Cuntry's debut EP Country Music (The EP) is a foot stomping, knee scraping, hell-bent, guar-an-teed good time. Their song “Why Do You Stand In The Doorway” is a three-part punk opera about faith, purpose and the meaning of life. The song swells with cataracts of a bowed upright bass amidst the funerary pulse of a floor tom. The music halts as lead singer Gabbie Watts pleads “please don’t tell me why you stand in the door way” alongside a fragile guitar line before the song charges ahead into oblique madness as it resonates with her shattered cry “how did I get this way / this is more than heartbreak”. Gabbie joined me for a discussion about art, writing, and the chaos of sarcasm.
Buy a copy of Country Music (The EP) here.
SC: Can you tell me about how you view the relationship between art and personal exploration?
GW: Well, my opinion on this vacillates all the time, but today, I think art is a completely personal exploration. Like, I don’t really think fiction exists. Everything comes from a personal viewpoint or experience. That’s even if an artist is creating something about climate change or a random historical event or one of the -isms—they’re still interested in that subject because of their personal view on and investment in the world.
In terms of my own songwriting, it is totally unadulterated feelings. Or, it’s totally unadulterated feelings passing through the chasm of sarcasm.
SC: This song has three movements and each seems to speak to a different issue with the speaker’s doubt. How do you see the themes in the songs flowing together between sections?
The middle quieter part with the harmonics in background is a moment of self-awareness, like, why are you so damn sad?
SC: What was your writing process like for “Why Do You Stand In The Doorway”?
GW: I started writing this song after I graduated college, was hardly employed, recently dumped and living with my mom (who is very nice but you know). Referencing the sadness in the previous question, I was VERY SAD. And to channel the VERY SAD, I started writing songs.
For the music part, I had only recently started playing guitar again after a 15 year or so hiatus, so I stole a simple chord progression from a VERY SAD song by Waxahatchee, capo’d it down, and combined all these random phrases I had jotted down on a large sketch pad. (I don’t draw, but I stole it from my sister.)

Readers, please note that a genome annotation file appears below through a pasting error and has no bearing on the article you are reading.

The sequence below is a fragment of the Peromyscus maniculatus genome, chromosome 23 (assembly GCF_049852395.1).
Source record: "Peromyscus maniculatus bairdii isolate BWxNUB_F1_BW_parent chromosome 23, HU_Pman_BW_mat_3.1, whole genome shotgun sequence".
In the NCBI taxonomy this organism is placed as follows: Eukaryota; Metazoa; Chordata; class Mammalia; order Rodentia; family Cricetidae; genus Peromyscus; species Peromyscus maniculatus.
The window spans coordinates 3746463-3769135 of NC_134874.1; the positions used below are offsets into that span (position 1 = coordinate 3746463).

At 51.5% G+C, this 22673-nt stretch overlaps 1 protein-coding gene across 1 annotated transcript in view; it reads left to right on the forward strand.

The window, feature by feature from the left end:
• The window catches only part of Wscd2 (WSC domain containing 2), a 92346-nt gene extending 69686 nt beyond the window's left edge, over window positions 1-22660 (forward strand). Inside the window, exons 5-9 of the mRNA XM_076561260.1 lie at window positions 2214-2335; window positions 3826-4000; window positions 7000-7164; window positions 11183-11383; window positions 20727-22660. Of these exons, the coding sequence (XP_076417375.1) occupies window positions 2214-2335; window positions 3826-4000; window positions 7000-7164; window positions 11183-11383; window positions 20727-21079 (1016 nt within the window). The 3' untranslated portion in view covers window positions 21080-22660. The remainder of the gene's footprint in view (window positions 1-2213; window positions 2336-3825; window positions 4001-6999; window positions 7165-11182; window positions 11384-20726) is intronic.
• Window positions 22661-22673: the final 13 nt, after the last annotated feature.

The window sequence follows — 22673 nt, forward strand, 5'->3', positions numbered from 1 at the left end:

I thought the song was dumb so forgot about it for about a year, jammed on it with one of my friends for a hot minute, forgot it again, changed the first two lines, introduced it to my friend and Cuntry violinist Noelle Albano who liked it, and now it is what it is. The arrangement we do now is much different than the recording. Noelle makes it even spookier and heartbreaking.
SC: Tell me about your normal writing practice. Do you write every day? Do you write on a schedule?
GW: I’m very words first and usually struggle with the music side of things. So I’m a two-, three-, or sometimes even FOUR-chord songwriter. I even have a song that’s one chord, a D, because that’s the best key in my mind.
I don’t intentionally write every day but end up scribbling things down on random sheets of paper, in my notes app on my phone, or I email ideas to myself. The main time I write is while I’m driving. My Voice Memos app is filled to the brim with my ramblings and tunes, edits of old songs, whole songs or just like two lines of lyrics.
With all these different places to store song ideas, I’ve lost track of a lot of things. And I wonder what would happen if I didn’t have a car. Maybe no more songs!
SC: How does your community of songwriters influence your work?
GW: I don’t know if I’m a part of a community of songwriters. Certainly, you’re influenced by everything you listen to, and I keep up with a fair amount of local bands, so maybe in that way I’ve been inspired and influenced. For now, I just write alone and am pretty bad at taking criticism or changing my songs based on other people’s input. So sensitive!
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